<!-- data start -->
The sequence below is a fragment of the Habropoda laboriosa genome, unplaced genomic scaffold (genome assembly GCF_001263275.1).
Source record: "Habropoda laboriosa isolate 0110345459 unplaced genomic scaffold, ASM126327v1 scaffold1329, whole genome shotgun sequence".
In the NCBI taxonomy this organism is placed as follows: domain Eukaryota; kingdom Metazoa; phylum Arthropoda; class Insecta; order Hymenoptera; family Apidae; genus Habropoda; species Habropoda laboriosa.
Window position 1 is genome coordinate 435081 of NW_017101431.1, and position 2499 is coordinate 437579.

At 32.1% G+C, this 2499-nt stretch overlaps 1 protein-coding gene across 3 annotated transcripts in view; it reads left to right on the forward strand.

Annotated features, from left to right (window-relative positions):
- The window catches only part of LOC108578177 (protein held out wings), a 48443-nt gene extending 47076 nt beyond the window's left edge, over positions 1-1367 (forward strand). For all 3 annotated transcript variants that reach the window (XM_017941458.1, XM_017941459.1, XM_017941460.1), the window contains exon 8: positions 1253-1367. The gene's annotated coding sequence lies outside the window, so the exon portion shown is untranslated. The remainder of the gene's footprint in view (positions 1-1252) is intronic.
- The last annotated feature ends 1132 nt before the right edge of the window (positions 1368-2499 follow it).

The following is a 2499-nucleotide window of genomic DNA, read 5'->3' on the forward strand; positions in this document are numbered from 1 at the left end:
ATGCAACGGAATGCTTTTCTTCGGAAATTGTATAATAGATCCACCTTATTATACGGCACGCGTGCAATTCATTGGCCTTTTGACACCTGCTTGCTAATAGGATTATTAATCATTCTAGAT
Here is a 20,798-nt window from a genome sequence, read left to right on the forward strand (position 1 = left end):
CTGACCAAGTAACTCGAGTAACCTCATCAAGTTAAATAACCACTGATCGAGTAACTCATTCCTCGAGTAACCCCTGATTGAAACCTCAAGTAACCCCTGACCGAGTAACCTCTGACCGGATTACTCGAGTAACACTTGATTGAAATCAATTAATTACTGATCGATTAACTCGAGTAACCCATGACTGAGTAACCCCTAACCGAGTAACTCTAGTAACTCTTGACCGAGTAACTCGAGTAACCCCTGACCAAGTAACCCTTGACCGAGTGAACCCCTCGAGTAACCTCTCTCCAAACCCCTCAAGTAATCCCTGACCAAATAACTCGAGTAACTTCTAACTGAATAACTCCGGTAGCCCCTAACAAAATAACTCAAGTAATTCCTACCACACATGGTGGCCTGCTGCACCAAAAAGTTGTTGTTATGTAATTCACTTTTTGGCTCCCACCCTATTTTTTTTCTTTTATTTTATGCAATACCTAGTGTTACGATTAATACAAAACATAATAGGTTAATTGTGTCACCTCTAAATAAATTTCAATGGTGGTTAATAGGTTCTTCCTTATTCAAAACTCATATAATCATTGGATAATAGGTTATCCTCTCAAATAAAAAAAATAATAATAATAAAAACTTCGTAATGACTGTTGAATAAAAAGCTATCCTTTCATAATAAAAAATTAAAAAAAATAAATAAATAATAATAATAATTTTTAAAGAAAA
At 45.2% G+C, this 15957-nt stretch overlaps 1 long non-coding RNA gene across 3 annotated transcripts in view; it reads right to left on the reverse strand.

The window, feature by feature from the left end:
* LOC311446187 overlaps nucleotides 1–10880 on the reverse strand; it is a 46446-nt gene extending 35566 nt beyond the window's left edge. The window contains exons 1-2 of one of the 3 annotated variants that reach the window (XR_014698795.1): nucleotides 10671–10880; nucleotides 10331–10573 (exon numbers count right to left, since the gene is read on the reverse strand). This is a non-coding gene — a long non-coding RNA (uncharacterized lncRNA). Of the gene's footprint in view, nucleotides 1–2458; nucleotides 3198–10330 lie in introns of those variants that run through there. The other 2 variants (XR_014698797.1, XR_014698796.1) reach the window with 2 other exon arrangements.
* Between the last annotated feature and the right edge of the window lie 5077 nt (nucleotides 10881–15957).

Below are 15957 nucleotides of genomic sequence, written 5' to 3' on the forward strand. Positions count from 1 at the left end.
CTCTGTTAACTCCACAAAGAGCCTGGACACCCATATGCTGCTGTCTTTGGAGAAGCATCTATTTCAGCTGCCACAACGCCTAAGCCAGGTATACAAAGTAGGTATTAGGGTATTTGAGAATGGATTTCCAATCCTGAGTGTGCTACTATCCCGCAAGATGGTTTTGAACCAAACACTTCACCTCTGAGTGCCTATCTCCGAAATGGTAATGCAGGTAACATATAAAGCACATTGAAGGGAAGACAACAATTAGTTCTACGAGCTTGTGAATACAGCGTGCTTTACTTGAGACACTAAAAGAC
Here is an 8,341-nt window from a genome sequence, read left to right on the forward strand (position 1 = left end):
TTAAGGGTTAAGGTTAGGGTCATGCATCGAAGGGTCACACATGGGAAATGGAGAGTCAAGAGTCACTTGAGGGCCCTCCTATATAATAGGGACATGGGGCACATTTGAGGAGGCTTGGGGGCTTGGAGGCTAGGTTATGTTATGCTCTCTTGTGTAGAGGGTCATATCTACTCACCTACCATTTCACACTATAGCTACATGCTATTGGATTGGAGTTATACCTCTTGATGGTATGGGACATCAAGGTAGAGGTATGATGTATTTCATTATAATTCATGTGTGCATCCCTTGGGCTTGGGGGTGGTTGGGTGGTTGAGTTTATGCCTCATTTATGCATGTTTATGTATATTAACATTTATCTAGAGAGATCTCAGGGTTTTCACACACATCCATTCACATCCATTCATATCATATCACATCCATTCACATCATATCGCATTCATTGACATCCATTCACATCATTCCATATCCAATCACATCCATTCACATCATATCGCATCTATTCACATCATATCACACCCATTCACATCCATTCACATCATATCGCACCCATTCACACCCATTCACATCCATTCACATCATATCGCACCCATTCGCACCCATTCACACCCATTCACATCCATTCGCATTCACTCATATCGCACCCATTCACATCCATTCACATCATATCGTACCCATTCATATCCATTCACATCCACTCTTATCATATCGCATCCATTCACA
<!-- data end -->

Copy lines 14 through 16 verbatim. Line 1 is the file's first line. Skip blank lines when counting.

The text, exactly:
The window, feature by feature from the left end:
* LOC311446187 overlaps nucleotides 1–10880 on the reverse strand; it is a 46446-nt gene extending 35566 nt beyond the window's left edge. The window contains exons 1-2 of one of the 3 annotated variants that reach the window (XR_014698795.1): nucleotides 10671–10880; nucleotides 10331–10573 (exon numbers count right to left, since the gene is read on the reverse strand). This is a non-coding gene — a long non-coding RNA (uncharacterized lncRNA). Of the gene's footprint in view, nucleotides 1–2458; nucleotides 3198–10330 lie in introns of those variants that run through there. The other 2 variants (XR_014698797.1, XR_014698796.1) reach the window with 2 other exon arrangements.
* Between the last annotated feature and the right edge of the window lie 5077 nt (nucleotides 10881–15957).